China has rolled out its first five-year plan focused on shoring up the growth of cold-chain logistics, a move that will help meet surging public demand for quality agricultural produce, frozen foods and pharmaceuticals, officials and experts said.
The development plan, published by the General Office of the State Council on Dec 12, has put forward the target of building a cold-chain logistics network connecting production and sales areas, covering urban and rural regions and linking domestic and international markets by 2025.
The government will plan the construction of 100 national cold-chain logistics bases near areas known for major production, distribution and sales of agricultural produce, and strengthen weak links in facilities directly tied to farmers and consumers.
One focus is to bolster the national supply chains for pharmaceuticals and vaccines. The plan pledged to explore the development of ultralow temperature deliveries and set up a cold-chain logistics network that is wide-ranging, efficient, secure and inexpensive to establish and maintain.
China will build a network of cold-chain logistics corridors that link its main city clusters and major agricultural production areas and amplify the role of key logistics bases and distributions centers.
Zhang Jiangbo, deputy director-general of the economic and trade department at the National Development and Reform Commission, told a news briefing earlier this month that China’s cold-chain network currently faces a host of challenges, including the lack of large-scale logistics hubs, and a national network that has yet to be established.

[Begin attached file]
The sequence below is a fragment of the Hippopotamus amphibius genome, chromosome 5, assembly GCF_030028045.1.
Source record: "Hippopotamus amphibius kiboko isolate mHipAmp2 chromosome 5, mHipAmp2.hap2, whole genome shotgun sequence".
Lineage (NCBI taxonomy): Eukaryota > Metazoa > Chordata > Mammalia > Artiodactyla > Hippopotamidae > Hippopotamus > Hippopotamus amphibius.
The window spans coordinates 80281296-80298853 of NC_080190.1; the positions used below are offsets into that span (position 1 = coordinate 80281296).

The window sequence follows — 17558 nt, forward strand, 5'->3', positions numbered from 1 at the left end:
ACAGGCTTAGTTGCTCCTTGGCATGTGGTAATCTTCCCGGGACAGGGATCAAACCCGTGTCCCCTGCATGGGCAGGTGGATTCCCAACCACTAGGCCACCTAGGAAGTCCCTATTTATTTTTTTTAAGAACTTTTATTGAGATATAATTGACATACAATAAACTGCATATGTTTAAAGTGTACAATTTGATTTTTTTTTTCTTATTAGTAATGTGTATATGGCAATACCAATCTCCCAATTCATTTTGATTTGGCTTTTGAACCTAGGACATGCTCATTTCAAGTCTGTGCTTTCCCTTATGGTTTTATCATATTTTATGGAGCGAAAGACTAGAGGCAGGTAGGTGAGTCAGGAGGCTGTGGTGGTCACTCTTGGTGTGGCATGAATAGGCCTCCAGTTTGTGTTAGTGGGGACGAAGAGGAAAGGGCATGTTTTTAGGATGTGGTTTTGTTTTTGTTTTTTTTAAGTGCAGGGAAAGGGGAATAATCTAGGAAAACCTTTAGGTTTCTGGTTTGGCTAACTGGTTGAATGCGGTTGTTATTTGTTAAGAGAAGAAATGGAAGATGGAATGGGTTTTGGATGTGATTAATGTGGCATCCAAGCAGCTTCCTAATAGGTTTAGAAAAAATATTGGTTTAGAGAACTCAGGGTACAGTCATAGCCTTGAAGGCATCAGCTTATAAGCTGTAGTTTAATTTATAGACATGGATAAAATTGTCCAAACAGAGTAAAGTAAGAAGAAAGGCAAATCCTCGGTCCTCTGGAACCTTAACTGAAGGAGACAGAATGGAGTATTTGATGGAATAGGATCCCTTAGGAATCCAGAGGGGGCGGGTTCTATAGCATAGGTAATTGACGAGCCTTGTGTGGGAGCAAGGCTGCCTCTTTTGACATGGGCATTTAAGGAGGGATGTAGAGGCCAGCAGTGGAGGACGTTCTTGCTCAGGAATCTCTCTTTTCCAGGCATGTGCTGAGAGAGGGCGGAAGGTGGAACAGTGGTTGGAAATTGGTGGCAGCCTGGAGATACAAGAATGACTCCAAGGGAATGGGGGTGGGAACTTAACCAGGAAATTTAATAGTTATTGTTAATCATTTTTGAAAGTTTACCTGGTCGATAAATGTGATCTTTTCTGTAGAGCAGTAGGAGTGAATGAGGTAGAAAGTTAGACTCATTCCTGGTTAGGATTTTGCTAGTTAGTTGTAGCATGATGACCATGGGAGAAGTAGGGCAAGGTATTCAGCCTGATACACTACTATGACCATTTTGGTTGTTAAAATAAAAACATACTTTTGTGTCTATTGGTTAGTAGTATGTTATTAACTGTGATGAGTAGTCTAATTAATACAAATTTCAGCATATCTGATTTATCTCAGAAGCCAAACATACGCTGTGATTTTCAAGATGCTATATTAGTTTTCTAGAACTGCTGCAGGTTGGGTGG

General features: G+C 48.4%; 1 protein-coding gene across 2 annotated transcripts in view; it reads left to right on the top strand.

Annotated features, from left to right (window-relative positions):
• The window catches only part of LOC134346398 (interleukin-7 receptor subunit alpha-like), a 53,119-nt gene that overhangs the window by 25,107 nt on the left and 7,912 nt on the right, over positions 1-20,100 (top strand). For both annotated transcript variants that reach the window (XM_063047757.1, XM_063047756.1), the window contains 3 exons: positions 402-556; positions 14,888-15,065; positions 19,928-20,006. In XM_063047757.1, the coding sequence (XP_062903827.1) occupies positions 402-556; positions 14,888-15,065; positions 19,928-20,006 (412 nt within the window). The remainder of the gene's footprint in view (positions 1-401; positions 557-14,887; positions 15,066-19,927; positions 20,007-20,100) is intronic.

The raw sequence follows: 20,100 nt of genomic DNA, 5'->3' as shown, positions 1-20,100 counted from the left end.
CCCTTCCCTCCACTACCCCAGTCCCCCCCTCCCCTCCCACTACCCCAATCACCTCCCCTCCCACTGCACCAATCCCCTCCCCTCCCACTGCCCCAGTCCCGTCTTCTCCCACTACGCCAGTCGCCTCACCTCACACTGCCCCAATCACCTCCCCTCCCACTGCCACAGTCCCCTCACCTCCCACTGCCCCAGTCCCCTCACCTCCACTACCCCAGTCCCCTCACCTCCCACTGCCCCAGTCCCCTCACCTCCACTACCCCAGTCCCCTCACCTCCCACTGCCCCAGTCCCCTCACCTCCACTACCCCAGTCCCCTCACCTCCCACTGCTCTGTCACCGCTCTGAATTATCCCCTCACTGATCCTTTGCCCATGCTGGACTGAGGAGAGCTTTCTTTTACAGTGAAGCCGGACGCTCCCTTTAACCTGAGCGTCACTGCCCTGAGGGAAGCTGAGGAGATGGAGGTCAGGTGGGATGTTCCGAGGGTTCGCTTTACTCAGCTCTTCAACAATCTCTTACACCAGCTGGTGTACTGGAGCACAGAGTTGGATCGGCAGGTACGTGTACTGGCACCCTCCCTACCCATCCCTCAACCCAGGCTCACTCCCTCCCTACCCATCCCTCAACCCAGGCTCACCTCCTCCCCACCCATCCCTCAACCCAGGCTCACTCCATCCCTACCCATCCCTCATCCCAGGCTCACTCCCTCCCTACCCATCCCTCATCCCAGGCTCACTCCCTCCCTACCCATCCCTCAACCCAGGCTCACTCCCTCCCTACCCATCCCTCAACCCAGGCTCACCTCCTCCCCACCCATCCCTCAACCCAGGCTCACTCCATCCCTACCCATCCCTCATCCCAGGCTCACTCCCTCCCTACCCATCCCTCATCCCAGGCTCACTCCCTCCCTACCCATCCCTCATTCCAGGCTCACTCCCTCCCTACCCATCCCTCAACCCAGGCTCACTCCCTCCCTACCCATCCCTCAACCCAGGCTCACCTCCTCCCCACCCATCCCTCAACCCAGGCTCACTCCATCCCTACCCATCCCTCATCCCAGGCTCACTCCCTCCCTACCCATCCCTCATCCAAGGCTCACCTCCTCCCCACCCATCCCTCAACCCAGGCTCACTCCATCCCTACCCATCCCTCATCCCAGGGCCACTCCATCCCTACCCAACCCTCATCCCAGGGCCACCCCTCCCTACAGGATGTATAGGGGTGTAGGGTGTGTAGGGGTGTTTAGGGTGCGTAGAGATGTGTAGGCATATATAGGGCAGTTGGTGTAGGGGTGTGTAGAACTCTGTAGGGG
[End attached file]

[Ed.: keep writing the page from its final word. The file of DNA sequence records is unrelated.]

“The demand for fresh food has surged with the rise in living standards of urban and rural residents,” he said. “The public not only aspires to eat better, but also to eat food that is safe and healthy. That is why cold-chain logistics has gained more and more attention.”
He Mingke, a professor at Beijing Wuzi University, said less than 50 percent of China’s main agricultural produce supply is now transported through cold chains.
“Without cold-chain support in production areas and along key lines of transport, the quality of frozen produce is severely affected, and shelf life is significantly shortened,” he said, adding that the problem is worse if there are no cold storage facilities in sales areas.
He noted that the latest plan offers a host of solutions targeting inadequacies in existing cold-chain networks, including measures to upgrade facilities in production areas, improve transportation procedures and shore up markets.
According to the plan, China will develop specialized cold-chain logistics for meat, fruits, aquatic products, dairy products, frozen foods and pharmaceuticals.
Cui Zhongfu, secretary-general of the China Federation of Logistics and Purchasing, wrote in an article recently that the latest plan maps out a clear pathway for the high-quality growth of cold-chain logistics in the new era.
A major highlight of the document is that it gives priority to the development of logistics facilities and delivery systems in multiple categories, improving the level of whole-chain services and reducing waste during the distribution process, he added.